dima dubson

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‘It Was Our Fantasy’: The Story of Lit Lounge, Told By Its Regulars

Cookie Gates (Photo by Erik Foss)

Cookie Gates at Lit Lounge (Photo by Erik Foss)

When Lit Lounge’s co-owner Erik Foss announced a month ago that the East Village institution would close after 13 years, we thought the place would have at least a few more wild nights in store if not the goodbye party of the decade. But after a particularly unseemly incident (even for Lit) a couple of weeks ago, the bar unceremoniously shuttered without so much as a nod and a “later, guys.”

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Lit Is Throwing Itself a Sweet 16 Party

image1Lit, the onetime “place where the Strokes hang out” and the only place that was Lit before a hundred places were “the new Lit,” is turning 16. In New York City nightlife years, that’s about 95, so who can blame the East Village bar for entering its teenage/golden years with a killer b-day party. Sure, the den of depravity atop a cavern of chaos has seen some changes over the years, but as you can see from the Friday the 13th-themed flyer, it can still draw a virtual dream team of downtown scenesters, including Ben Cho (Dima Dubson’s right-hand man during Morrissey night at Sway), Eric Duncan of Rub N Tug, Lit owner Erik Foss, and many more. It all happens Monday, Feb. 23, from 10pm to 4am — if nothing else, go chat up Paul Sevigny so you have a chance in hell of getting into his new place.

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Adam Green Thinks Virtual Reality Will Bridge the Manhattan/Brooklyn Divide

As you can probs guess from our name, Bedford + Bowery is all about uniting the neighborhoods on either side of the Williamsburg Bridge and the L line. But East Village musician and artist Adam Green has another idea. Earlier this month, we spoke to him at the Newsroom after a screening of How to Act Bad, a documentary that follows the singer-songwriter over the course of two years of touring Europe, getting cozy with the Shining Twins and dabbling in ketamine and DMT. Green told us, “I tried this virtual reality helmet the other day. Have you ever tried this? Oculus? I feel like it’s going to bridge the divide between these two neighborhoods.” According to Green, we could all be chilling in a French chateau instead of wondering whether life is better on the other side of the bridge. “When they took the helmet off of my head, I didn’t want to go back,” he said.

Watch the rest of the discussion between Green and the documentary’s director, Dima Dubson, above.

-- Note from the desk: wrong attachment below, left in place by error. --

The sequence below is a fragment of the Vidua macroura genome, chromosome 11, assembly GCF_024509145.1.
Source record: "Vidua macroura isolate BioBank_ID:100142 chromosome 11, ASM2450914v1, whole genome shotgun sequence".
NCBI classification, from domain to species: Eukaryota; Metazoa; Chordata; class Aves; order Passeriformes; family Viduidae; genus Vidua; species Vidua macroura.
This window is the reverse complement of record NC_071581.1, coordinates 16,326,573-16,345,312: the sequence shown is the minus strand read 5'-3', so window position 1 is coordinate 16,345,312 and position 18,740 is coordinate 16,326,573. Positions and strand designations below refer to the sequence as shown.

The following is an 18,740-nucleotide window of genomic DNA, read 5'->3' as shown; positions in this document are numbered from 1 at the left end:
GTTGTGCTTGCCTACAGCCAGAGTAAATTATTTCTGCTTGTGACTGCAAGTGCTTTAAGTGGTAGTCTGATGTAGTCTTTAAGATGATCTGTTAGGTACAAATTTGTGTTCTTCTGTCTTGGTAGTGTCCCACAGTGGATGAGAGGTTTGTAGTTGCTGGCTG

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This Week at the Newsroom: Screenings of How to Act Bad + Nightclubbing

This week at the Bedford + Bowery Newsroom: bang your head on the punk rock! These two screenings pair some of our favorite documentarians with the outré — and outrageous — musicians they’ve filmed over the years. As always, the events are free — just let us know you’re coming via the Facebook event links below.


howtoactbad_longflyer_revised_Angelo(2)How to Act Bad + a q&a with Dima Dubson and Adam Green

Last time we saw Adam Green, the singer-songwriter who co-founded of The Moldy Peaches, he was installing a giant cat sarcophagus in an East Village window and plotting a papier-mâché remake of “Aladdin” starring Macauly Culkin. If that made you wonder what makes the man tick, then you’ll definitely want to catch Wednesday’s screening of “How to Act Bad,” a documentary that follows Green over the course of two years, offering a candid and often comical look into his paintings and sculptures, drug experimentations, filmmaking and romantic dysfunctions. After the screening Green himself, along with filmmaker Dima Dubson, will be on hand to teach you how to act bad.

FRIDAY, OCT. 4, 7 P.M.

NIGHTCLUBBING_edited-1Nightclubbing + a discussion with the filmmakers and musicians
Consider this a killer warm-up to next week’s CBGB Festival. Pat Ivers and Emily Armstrong spent the late ‘70s filming performances at places like CBs, Mudd Club and Danceteria, and amassing an archive that’s currently being digitized for the NYU Fales Library’s Downtown Collection. Readers of Bedford + Bowery have seen clips from Richard Hell and the Voidoids, the NYC debut of the Dead Kennedys, and even Iggy Pop covering Sinatra. On Friday, you’ll see rare gems from the Nightclubbing archive like you’ve never seen ’em before — on the big screen, with the sound turned up. After the screening, Ivers and Armstrong will chat with Richard Boch, an artist and writer currently working on a memoir about his nearly two years working the door at Mudd Club, and Pat Irwin, a founding member of The Raybeats and Eight Eyed Spy who later joined The B-52s and currently scores TV shows and movies for Showtime, HBO, and others.

All events at the Bedford + Bowery Newsroom, 155 Grand, off of Bedford Ave.